Training Consultants: Outlining a Path for Google’s Jump into Retail Stores
I’ve been following the retail rumors swirling at Google’s feet. Their projected move toward creating brick and mortar stores is a telling trend that we’re seeing as retail’s lifeblood: the customer experience. With Apple’s unparalleled success in retail, Microsoft and now Google are shifting part of their effort offline and into the brick and mortar world where they are strategically putting their products in the hands of their customers. It isn’t enough to read a spec sheet anymore; consumers want to pick up devices and take them for a test run before buying. They want to be part of the brand by rubbing elbows with a Genius or a Device Guru.
To effectively get Google stores off the ground, they will need to create training and development opportunities for the employees who will be the face of Google Retail. Here at Allen, we understand the complexities of designing and developing large-scale training programs. So, we would like apply our expertise as training consultants to outline a path to success for Google as they get geared up to edge Apple’s success.
Identify Potential Impact:
As training consultants, we’d start with an analysis of Google’s business goals, and then start asking important questions: How they plan on selling their brand along with their products? What will their employee demographic look like? How will they educate their customers on how to navigate and use the retail store?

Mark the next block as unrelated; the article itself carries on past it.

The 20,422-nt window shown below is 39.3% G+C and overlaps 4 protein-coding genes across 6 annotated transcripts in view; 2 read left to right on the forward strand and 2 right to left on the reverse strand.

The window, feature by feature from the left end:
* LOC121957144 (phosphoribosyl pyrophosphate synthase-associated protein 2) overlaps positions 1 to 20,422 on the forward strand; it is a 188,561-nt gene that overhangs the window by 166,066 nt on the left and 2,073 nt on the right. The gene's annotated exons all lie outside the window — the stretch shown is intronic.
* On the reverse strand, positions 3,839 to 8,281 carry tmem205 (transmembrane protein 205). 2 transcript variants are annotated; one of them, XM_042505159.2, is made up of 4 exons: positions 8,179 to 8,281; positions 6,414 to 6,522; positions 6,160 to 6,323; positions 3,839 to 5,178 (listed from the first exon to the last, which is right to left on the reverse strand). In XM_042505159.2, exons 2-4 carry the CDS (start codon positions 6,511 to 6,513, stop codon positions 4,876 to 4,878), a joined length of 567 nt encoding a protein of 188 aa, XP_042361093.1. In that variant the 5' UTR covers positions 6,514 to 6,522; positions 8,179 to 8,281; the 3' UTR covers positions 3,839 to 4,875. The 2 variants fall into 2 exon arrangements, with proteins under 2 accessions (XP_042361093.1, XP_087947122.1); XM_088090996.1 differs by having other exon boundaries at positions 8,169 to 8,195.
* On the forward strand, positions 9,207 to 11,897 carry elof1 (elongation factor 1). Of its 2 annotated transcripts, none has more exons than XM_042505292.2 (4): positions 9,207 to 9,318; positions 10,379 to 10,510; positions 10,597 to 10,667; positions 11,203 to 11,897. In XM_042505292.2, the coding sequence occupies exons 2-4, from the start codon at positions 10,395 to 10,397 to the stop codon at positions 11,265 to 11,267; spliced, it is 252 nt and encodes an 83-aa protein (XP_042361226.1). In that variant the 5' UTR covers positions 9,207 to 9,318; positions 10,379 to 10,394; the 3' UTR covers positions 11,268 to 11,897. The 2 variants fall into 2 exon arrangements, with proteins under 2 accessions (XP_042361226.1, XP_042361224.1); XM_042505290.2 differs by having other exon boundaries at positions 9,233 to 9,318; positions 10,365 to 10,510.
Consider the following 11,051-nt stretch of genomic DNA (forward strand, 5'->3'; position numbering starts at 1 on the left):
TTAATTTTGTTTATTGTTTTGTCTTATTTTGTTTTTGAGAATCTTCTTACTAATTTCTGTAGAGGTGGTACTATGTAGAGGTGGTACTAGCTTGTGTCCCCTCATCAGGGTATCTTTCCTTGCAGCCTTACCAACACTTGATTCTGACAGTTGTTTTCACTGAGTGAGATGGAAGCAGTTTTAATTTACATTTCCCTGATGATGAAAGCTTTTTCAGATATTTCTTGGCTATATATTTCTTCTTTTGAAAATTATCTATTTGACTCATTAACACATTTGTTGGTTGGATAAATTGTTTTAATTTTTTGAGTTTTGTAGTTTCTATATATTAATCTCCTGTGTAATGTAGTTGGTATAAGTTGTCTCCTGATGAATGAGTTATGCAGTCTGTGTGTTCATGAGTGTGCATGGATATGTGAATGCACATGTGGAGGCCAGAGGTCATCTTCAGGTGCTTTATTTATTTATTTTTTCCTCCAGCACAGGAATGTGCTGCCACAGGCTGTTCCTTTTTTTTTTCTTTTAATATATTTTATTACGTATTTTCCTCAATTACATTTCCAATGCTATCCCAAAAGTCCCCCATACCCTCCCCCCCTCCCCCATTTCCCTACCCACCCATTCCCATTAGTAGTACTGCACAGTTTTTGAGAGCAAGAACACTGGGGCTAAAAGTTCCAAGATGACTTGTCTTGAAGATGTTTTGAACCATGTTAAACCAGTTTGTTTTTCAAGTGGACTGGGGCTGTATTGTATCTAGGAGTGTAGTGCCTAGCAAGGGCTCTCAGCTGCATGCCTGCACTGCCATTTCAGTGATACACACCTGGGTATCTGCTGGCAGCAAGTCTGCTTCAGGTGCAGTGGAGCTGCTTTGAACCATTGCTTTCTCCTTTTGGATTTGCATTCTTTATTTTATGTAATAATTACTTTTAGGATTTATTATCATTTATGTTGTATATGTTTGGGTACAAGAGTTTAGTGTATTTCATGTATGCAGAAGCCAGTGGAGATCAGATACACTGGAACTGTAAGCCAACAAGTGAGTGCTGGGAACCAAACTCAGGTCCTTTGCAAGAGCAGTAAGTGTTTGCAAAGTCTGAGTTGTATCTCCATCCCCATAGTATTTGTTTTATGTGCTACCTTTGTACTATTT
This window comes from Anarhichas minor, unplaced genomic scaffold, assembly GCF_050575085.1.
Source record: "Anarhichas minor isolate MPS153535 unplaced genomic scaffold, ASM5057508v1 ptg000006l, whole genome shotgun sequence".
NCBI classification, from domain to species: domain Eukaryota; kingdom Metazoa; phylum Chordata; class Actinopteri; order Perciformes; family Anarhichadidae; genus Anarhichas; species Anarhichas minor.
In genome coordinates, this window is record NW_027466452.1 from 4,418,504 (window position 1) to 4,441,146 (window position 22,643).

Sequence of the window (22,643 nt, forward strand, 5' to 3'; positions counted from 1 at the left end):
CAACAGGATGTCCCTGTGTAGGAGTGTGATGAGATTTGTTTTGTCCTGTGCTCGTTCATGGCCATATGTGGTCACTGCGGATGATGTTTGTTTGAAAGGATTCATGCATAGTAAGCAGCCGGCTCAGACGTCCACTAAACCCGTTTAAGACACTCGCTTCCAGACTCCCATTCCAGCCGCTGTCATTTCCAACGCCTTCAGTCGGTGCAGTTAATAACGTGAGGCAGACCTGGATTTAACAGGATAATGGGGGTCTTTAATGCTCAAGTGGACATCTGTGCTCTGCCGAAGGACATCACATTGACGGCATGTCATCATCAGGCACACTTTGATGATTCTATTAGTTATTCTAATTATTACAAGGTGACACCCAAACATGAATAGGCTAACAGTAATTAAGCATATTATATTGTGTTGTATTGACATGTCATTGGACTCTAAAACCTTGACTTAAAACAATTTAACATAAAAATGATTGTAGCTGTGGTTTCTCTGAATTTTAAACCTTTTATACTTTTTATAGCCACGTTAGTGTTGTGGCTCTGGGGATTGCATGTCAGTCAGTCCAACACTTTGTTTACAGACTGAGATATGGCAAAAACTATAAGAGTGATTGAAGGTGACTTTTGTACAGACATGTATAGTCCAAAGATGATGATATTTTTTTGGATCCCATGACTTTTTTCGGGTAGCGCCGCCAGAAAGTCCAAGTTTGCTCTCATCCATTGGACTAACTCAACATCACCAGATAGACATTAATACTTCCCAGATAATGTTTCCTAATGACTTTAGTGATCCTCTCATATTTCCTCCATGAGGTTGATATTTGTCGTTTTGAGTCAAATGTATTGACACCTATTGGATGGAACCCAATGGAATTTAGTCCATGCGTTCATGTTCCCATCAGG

Analyze Success Factors:
Once we’ve done some initial data gathering, we’ll focus on what behaviors their employees will need to be successful. We’ll take a look at these from three perspectives: what they need to do (skills mastery), what they need to know (critical thinking), and what will get them to want to do their job well (motivation). This process culminates in Google Performance Map that will guide the design and implementation of the curriculum. This step is critical in ensuring that the design we present is aligned with needed behaviors that are mapped back to business goals. If training isn’t targeted and measurable then how will you know if you’ve really impacted behavior?
A state-of-the art company like Google will want to provide the best, most efficient training for their employees, so we’ll use our 30+-year expertise in the field to design a comprehensive training approach. We know that successful training hinges on a layered approach that includes different modalities for different needs. I can’t tell reveal what it would be because we never offer the same thing to any two companies—our solution would be perfectly tailored to Google’s needs. But, I can promise that it would be Google-inspired cool since the training needs to reflect the brand and resonate with employees.
Implement and Sustain:
It won’t be enough to give employees initial training and then set them free. We take the lifecycle approach with ongoing performance support and training that is continually monitored, reevaluated, and refreshed. Our training consultants know what to refresh by measuring the success by established metrics and systems. As Google’s retail stores grow, they will need this iterative approach in order to meet the needs of their employees but also the needs of their customers.